In Hoi An, tours to My Son sanctuary are many to choose from, both half-day and day trips. When prefering to follow your own itinerary, a private tour is available, but when would like to meet new friends and save a bit, group tours are not hard to find. Read our own complete traveler guide to find out your best experience, via centralvietnamguide.com/my-son-sanctuary-tours. If you would like to see other Hoi An’s Cham temples, we may give advice and info to help you customize the upcoming exploration. Our whatsapp number is +84968009827 and email is centralvietnamguide@gmail.com.  


Hue’s Cham Temples

Phu Dien Temple

Located by QL49B, Phu Dien (or My Khanh) temple is a small Cham tower built in the beginning of 8th century. Covered by sands until 2001, it’s discovered by mistake when the local miners extracted titanium ores. This special feature makes it becomes the only temple below the sea levels. Nowadays, a glass house is established to protect it from the invasive sand. Visitors can visit every hour throughout the daytime. In the same year of rediscovery, Phu Dien tower was added to the national heritage site list.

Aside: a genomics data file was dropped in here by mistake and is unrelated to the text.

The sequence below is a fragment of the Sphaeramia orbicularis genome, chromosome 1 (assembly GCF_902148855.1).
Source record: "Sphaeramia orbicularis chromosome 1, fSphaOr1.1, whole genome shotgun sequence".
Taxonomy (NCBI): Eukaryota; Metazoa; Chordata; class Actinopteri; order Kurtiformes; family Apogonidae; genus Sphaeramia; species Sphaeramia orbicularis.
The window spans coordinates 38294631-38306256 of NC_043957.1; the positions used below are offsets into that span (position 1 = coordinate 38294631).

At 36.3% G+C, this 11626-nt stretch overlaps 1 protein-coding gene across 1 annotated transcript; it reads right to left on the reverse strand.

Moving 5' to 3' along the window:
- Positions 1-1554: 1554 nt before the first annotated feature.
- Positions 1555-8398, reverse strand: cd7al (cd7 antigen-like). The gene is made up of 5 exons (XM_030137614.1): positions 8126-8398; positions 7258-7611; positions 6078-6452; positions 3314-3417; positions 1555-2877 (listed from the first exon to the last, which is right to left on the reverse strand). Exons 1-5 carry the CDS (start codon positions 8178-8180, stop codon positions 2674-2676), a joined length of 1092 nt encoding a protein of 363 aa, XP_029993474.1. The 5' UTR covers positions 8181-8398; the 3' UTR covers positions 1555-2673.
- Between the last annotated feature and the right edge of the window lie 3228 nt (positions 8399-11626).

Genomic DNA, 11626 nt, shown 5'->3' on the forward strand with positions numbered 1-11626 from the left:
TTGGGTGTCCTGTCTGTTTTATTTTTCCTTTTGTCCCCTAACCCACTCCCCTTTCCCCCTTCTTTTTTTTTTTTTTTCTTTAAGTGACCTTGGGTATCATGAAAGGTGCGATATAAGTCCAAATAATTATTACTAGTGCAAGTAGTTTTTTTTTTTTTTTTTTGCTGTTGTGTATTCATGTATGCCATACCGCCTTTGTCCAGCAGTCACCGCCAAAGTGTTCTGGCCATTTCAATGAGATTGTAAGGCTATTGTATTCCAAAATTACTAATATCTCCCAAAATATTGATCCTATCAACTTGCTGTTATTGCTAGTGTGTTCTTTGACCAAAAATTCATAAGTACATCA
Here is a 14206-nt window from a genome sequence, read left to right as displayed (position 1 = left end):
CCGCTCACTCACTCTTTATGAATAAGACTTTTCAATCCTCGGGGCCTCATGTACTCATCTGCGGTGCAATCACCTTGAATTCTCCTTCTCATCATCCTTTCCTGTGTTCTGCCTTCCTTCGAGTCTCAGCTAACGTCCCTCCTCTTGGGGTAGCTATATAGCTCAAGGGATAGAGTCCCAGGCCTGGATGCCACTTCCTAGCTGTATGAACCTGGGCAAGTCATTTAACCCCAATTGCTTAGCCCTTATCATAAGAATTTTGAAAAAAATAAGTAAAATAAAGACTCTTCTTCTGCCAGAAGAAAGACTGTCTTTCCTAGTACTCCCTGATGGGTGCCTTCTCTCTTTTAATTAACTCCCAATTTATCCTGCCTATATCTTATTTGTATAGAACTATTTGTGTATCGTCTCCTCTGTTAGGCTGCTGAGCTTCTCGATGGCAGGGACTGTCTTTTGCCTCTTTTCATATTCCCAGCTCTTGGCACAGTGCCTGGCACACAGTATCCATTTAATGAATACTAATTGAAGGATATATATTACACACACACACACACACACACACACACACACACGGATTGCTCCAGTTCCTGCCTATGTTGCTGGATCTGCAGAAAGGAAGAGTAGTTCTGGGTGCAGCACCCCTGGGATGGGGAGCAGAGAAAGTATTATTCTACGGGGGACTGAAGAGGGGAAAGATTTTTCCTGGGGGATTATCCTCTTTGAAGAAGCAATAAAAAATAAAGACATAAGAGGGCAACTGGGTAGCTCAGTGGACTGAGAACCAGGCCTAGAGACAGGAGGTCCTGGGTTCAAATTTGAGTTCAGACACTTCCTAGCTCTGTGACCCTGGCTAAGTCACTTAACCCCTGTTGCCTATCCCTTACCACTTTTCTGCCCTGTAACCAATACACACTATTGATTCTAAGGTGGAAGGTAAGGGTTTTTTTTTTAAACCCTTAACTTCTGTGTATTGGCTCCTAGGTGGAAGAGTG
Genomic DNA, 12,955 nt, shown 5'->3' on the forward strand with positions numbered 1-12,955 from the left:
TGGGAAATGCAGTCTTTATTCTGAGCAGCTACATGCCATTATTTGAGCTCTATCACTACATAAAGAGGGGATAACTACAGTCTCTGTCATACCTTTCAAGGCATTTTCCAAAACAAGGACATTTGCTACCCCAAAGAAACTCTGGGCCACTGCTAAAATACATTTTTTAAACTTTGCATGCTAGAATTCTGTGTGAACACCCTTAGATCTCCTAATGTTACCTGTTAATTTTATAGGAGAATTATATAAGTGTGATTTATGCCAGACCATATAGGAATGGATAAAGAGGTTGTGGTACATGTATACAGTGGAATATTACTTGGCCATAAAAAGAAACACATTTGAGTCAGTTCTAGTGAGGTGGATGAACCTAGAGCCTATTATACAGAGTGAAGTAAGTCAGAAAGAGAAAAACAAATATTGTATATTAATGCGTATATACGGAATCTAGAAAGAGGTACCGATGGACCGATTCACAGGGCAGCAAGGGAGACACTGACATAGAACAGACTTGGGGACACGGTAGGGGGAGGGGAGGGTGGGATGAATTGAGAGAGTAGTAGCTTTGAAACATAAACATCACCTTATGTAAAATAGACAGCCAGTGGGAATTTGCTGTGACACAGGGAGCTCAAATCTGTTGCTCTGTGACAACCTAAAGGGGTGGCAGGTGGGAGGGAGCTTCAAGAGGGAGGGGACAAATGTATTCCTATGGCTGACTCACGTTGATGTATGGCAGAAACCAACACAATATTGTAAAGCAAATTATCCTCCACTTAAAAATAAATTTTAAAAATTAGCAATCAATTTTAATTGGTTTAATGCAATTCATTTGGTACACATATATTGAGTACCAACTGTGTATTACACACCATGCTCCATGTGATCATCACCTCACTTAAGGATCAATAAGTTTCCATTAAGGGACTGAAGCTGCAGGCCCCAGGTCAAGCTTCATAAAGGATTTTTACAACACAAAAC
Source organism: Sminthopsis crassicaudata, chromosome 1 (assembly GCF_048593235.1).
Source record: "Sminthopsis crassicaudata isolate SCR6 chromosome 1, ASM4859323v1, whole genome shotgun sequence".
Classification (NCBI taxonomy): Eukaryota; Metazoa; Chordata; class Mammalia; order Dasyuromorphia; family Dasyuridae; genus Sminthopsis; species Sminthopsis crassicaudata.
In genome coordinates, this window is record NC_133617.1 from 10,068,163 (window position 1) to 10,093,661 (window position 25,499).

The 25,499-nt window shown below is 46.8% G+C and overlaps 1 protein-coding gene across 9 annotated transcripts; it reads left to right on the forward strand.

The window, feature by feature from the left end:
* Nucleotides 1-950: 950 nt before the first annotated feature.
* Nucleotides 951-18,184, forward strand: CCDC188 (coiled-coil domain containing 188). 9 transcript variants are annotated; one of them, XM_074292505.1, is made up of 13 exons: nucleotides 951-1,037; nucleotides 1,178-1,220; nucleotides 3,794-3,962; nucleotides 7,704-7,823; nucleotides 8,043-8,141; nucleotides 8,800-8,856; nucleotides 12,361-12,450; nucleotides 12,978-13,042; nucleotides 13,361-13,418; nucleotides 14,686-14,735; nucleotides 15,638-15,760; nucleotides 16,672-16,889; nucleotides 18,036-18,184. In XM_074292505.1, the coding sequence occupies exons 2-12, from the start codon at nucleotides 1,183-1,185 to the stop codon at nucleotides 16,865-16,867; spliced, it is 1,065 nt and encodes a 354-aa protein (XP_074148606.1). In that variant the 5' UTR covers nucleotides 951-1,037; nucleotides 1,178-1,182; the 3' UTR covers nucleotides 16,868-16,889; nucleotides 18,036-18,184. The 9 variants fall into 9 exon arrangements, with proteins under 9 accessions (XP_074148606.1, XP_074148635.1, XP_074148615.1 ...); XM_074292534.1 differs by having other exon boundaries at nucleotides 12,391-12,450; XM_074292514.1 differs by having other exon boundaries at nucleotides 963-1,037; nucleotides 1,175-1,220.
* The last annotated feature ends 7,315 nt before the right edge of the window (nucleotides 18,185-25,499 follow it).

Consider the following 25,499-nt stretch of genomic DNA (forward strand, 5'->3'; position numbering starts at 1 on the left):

Frequently-Asked Questions

Dress Code in Hoi An’s Cham Temples

Except for My Son Sanctuary (Unesco world cultural heritage), visitors are not required to follow a dress code. Before heading over to the holy land, remember to wear clothings that covers the armpits, navel and knees. See-through items are not recommended, because they don’t express a respect to the gods in local belief. If getting on short pants (as it’s hot), visitors can bring a sarong to cover.